Monday, March 05, 2007
COPA: redux on the cultural wars
It’s good to take a look back from all of the legal technicalities about the First Amendment (discussed at length by earlier entries in this blog and many other blogs on COPA) and keep a perspective on the “cultural war”.
Some people will demand of me, if I don’t have kids myself, how dare I raise my concerns and “fantasies” in front of kids and burden “grown up” parents who have a lot more “responsibility” than I have (through heterosexuality) with extra challenges in “protecting” their kids from getting “ideas”. All because of this new technology and search engines let non-men like me become famous without paying their dues. Get it? Is this really about "protecting kids" or pampering parents some of whom, admittedly, have trouble with raising their kids while keeping up in a society where technology can change "the rules" so quickly. It does sound like a calculus problem with "the derivative" doesn't it.
Of course, you can easily turn this argument around. It’s not just that these parents “chose” to have kids. It’s that kids themselves have a right to explore their entire culture once they are old and mature enough – and striking that balance is always tough.
Furthermore, some of the plaintiffs have kids, and certainly many other parties who ought to be plaintiffs (say executives at Amazon) are likely to be people with kids and families.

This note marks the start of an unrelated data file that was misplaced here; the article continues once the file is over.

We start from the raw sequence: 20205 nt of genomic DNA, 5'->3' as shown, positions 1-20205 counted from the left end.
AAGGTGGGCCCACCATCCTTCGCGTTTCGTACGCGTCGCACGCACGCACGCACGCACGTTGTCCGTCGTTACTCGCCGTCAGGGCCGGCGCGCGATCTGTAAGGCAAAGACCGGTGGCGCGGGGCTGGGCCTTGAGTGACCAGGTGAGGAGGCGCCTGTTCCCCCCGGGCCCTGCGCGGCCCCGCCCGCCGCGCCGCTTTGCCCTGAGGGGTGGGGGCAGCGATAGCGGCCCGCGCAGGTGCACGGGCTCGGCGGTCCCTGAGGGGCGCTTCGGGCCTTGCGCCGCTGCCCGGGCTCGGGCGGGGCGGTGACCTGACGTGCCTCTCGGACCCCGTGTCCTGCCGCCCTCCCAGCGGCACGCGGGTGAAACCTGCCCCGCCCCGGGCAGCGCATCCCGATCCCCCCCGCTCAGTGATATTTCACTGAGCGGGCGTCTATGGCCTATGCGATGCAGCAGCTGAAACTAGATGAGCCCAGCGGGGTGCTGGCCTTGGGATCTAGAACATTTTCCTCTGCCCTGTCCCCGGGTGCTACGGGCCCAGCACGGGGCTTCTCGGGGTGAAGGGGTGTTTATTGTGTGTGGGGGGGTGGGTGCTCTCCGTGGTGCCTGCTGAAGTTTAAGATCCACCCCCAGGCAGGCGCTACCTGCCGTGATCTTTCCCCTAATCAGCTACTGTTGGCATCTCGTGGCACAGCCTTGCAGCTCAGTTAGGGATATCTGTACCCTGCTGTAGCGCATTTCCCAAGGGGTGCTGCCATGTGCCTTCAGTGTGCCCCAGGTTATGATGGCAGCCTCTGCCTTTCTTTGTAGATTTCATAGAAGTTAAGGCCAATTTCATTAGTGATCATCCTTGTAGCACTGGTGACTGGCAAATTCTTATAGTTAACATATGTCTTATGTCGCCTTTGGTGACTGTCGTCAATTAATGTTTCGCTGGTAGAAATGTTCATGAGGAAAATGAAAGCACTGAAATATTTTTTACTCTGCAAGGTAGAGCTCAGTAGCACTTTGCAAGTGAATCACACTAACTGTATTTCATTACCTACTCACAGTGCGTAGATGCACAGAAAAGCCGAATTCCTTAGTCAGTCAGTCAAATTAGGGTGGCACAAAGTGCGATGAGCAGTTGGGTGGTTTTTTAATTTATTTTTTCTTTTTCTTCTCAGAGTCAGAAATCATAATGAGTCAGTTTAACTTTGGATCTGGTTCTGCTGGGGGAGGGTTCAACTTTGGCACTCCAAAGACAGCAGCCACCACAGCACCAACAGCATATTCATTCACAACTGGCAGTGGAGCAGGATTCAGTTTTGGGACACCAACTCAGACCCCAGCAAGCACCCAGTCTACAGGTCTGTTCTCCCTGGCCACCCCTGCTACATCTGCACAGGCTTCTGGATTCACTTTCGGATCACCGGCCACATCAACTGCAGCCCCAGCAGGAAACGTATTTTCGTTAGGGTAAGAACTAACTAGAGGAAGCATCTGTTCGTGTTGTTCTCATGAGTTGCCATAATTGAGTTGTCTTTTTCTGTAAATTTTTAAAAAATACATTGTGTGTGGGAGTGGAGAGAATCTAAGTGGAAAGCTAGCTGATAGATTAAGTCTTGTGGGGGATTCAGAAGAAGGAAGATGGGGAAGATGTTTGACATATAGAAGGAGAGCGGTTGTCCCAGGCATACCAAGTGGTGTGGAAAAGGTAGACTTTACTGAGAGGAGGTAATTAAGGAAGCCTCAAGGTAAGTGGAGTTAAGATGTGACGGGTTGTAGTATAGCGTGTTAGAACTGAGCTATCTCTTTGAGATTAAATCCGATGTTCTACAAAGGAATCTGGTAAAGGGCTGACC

But courts – as with Justice Breyer’s remarks in the 2004 Supreme Court Opinion – have repeatedly expressed concern over the economic and educational lines. It’s not a battle between those with and without kids. It’s more that better-off parents believe that they can teach their kids to use the explosive new technology correctly (like teaching kids to drive cars) and less well-off parents don’t know to or can’t afford to do this. Of course, corporate vendors should have a lot of responsibility in making it easy for parents to install filters and labels. They have been pretty good about offering their tools free (despite Breyer’s concerns) and it is certainly good business to do so.
One philosophical point – you see this with ideological debates on gay marriage – is that, people with kids need deference from others, that is an admission of lack of full personal responsibility. On the other hand, society could cast this whole question differently: if everyone is expected to have a stake in inter-generational and family responsibility, regardless of having one’s own kids – this claim of unfairness goes away. But you have to have a certain openness in public speech to be able to make even an argument like that. So that’s another potential Catch 22.
Picture: Prettyman U.S. Courthouse in Washington DC on PA and Constitution Ave's, site of a scene from the upcoming film The Bourne Ultimatum, based on a Robert Ludlum novel; blogger entry here.